AHS Offers Plan For Heartworm Management During Immiticide Shortage
Posted: August 11, 2011, 2:40 p.m., EDT
Heartworm (Dirofilaria immitis).
UPDATE: The FDA has granted Merial approval to import limited quantities of Immiticide from Europe. Click here to read this story.
The American Heartworm Society (AHS) board and scientific committee has released an interim heartworm management plan to help veterinarians deal with heartworm cases in light of Immiticide being unavailable for the time being.
“With Immiticide unavailable, veterinarians will need to take steps to carefully manage their heartworm-positive patients,” said Wallace Graham, DVM, president of AHS. “As the primary source of information on heartworm prevention and treatment for the veterinary practitioner, we have provided veterinarians with recommendations for appropriate patient care.”
The goals of the interim plan endorsed by AHS include reducing potential pathology from the infection, maintaining the health of the heartworm-positive dog until it can be appropriately treated and preventing additional heartworm infection of the patient. Dr. Graham said the goal of this plan is not to eliminate the infection, but to manage the patient until Immiticide is available.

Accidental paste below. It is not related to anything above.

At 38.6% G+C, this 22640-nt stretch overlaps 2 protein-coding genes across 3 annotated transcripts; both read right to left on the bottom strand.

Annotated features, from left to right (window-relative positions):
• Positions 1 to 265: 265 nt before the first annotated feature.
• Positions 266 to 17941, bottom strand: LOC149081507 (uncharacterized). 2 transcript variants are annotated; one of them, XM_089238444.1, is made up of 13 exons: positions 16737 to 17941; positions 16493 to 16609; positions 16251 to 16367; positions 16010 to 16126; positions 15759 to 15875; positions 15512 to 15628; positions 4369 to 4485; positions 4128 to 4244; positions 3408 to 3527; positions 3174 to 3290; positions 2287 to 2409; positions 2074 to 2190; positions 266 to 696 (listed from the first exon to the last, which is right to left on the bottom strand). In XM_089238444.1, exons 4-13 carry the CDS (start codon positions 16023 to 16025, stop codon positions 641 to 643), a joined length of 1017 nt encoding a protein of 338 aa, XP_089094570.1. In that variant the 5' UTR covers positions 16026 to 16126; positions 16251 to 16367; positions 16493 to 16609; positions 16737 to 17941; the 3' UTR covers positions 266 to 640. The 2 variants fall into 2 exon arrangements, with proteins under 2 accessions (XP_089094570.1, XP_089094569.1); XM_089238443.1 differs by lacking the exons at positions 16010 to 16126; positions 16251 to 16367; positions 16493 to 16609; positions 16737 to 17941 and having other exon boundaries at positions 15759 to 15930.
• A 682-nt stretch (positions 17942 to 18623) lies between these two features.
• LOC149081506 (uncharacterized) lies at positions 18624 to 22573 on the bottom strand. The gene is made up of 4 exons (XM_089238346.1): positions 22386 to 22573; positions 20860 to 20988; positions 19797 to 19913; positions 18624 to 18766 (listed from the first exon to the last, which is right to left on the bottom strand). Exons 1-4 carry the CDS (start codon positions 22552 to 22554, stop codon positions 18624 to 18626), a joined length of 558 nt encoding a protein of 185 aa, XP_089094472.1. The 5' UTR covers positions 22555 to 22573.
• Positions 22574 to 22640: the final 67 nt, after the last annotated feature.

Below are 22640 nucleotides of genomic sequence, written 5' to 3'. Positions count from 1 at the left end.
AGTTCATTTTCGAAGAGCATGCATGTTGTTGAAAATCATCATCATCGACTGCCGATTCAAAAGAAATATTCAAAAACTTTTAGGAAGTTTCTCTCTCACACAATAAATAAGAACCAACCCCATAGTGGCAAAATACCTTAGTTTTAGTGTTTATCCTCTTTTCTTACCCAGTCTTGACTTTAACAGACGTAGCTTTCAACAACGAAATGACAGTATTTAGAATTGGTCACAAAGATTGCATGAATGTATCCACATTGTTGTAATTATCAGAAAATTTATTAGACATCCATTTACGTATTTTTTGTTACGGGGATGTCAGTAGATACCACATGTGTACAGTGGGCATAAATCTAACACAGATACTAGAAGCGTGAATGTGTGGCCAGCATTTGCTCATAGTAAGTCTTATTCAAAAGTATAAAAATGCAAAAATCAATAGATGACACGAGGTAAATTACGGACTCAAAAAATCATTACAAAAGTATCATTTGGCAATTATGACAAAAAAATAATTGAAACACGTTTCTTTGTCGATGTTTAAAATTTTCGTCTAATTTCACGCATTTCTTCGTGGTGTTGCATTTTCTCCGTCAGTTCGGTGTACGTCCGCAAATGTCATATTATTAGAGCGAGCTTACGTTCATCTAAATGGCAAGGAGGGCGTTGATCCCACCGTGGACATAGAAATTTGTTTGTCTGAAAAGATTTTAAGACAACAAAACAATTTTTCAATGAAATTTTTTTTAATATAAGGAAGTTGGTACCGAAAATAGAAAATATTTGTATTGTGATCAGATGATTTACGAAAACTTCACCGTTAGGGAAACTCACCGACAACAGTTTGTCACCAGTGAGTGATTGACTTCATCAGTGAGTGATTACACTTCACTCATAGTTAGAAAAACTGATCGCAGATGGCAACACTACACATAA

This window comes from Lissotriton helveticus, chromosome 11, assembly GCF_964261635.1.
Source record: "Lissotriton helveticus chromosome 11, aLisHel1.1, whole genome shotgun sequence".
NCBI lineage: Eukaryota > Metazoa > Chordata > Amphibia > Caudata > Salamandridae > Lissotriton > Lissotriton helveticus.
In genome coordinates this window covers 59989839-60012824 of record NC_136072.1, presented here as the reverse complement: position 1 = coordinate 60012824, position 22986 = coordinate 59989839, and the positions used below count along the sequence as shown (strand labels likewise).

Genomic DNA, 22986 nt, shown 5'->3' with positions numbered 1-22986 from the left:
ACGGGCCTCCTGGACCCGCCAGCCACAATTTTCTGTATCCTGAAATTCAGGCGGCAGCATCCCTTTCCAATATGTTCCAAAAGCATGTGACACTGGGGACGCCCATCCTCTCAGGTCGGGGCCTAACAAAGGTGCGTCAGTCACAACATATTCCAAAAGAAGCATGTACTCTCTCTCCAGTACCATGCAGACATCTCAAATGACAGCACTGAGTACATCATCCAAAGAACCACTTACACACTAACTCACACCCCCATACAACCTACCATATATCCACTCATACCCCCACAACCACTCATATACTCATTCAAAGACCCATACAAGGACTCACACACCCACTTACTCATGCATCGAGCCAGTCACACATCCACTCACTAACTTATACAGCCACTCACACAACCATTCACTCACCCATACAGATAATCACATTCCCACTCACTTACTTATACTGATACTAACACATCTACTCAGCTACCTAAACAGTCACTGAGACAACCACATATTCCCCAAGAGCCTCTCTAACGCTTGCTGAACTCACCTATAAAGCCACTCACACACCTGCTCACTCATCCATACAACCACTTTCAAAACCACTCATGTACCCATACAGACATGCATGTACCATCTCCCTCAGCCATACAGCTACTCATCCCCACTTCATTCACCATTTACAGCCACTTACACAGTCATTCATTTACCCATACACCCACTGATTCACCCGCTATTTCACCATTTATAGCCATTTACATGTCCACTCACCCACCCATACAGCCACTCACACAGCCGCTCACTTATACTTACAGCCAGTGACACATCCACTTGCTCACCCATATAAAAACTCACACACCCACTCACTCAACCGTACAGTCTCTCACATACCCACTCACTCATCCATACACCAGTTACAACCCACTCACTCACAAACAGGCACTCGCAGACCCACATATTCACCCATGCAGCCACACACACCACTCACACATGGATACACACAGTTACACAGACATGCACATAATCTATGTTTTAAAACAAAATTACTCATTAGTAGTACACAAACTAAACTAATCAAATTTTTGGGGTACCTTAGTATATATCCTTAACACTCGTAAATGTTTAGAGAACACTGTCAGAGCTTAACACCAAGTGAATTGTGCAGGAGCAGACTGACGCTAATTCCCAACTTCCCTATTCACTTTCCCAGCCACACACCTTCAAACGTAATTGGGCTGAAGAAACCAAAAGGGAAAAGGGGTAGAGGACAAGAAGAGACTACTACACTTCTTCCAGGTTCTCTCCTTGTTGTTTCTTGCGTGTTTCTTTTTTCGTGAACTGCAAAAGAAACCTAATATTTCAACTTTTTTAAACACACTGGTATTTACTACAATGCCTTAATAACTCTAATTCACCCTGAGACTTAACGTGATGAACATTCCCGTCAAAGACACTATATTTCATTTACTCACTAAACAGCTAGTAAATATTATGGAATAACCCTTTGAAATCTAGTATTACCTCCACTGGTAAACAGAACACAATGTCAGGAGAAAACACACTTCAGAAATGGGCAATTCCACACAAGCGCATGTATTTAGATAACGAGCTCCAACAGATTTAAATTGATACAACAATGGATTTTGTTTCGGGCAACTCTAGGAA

The AHS plan entails pretreatment of heartworm-positive dogs to prevent shock and careful administration of a macrocyclic lactone heartworm preventive, followed by clinical observation for a minimum of eight hours.
AHS’ plan instructs veterinarians to continue administration of a heartworm preventive on the regular dosing schedule and administer doxycycline on a one-month-on/two-months-off schedule.
Activity is to be restricted throughout the management period and medical treatment of symptomatic heartworm infection to relieve signs of respiratory disease, with surgical options weighed for dogs exhibiting cardiovascular compromise.
The society urges veterinarians to visit its website to review the full plan.
AHS recommends retesting for heartworm status before treatment with adulticide treatment once the product is available.
Immiticide (Melarsomine dihydrochloride), the only Food and Drug Administration approved adulticide for treatment of heartworm, will be unavailable for an undetermined amount of time, according to the drug’s manufacturer, Merial.
Merial attributes a shortage of melarsomine due to technical production problems at a plant as cause for the drug’s market absence.